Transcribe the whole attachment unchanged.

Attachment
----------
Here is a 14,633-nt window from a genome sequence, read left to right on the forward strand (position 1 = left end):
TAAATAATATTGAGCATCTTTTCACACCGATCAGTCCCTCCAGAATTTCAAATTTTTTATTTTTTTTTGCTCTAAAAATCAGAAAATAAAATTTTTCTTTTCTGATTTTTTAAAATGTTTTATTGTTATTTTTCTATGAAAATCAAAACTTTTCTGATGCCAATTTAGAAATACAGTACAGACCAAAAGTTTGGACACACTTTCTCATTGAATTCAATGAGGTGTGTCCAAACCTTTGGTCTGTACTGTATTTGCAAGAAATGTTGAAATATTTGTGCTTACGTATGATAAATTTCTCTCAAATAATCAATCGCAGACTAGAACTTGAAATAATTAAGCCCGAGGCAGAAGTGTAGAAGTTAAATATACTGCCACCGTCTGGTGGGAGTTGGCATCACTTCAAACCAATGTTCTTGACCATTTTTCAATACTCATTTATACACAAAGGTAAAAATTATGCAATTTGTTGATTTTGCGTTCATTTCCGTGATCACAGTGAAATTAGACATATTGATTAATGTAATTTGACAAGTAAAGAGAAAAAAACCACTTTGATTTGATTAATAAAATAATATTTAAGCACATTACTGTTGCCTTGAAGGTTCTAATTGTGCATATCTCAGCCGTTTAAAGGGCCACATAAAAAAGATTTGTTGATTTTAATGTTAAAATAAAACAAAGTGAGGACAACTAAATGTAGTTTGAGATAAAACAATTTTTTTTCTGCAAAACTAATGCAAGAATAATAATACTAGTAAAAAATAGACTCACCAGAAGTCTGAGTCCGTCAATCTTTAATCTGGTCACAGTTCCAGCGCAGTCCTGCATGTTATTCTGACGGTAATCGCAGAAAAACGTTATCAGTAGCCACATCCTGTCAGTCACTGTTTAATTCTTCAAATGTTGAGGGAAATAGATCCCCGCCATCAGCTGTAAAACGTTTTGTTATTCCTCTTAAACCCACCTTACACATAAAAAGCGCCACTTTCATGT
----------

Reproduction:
Here is a 14,633-nt window from a genome sequence, read left to right on the forward strand (position 1 = left end):
TAAATAATATTGAGCATCTTTTCACACCGATCAGTCCCTCCAGAATTTCAAATTTTTTATTTTTTTTTGCTCTAAAAATCAGAAAATAAAATTTTTCTTTTCTGATTTTTTAAAATGTTTTATTGTTATTTTTCTATGAAAATCAAAACTTTTCTGATGCCAATTTAGAAATACAGTACAGACCAAAAGTTTGGACACACTTTCTCATTGAATTCAATGAGGTGTGTCCAAACCTTTGGTCTGTACTGTATTTGCAAGAAATGTTGAAATATTTGTGCTTACGTATGATAAATTTCTCTCAAATAATCAATCGCAGACTAGAACTTGAAATAATTAAGCCCGAGGCAGAAGTGTAGAAGTTAAATATACTGCCACCGTCTGGTGGGAGTTGGCATCACTTCAAACCAATGTTCTTGACCATTTTTCAATACTCATTTATACACAAAGGTAAAAATTATGCAATTTGTTGATTTTGCGTTCATTTCCGTGATCACAGTGAAATTAGACATATTGATTAATGTAATTTGACAAGTAAAGAGAAAAAAACCACTTTGATTTGATTAATAAAATAATATTTAAGCACATTACTGTTGCCTTGAAGGTTCTAATTGTGCATATCTCAGCCGTTTAAAGGGCCACATAAAAAAGATTTGTTGATTTTAATGTTAAAATAAAACAAAGTGAGGACAACTAAATGTAGTTTGAGATAAAACAATTTTTTTTCTGCAAAACTAATGCAAGAATAATAATACTAGTAAAAAATAGACTCACCAGAAGTCTGAGTCCGTCAATCTTTAATCTGGTCACAGTTCCAGCGCAGTCCTGCATGTTATTCTGACGGTAATCGCAGAAAAACGTTATCAGTAGCCACATCCTGTCAGTCACTGTTTAATTCTTCAAATGTTGAGGGAAATAGATCCCCGCCATCAGCTGTAAAACGTTTTGTTATTCCTCTTAAACCCACCTTACACATAAAAAGCGCCACTTTCATGT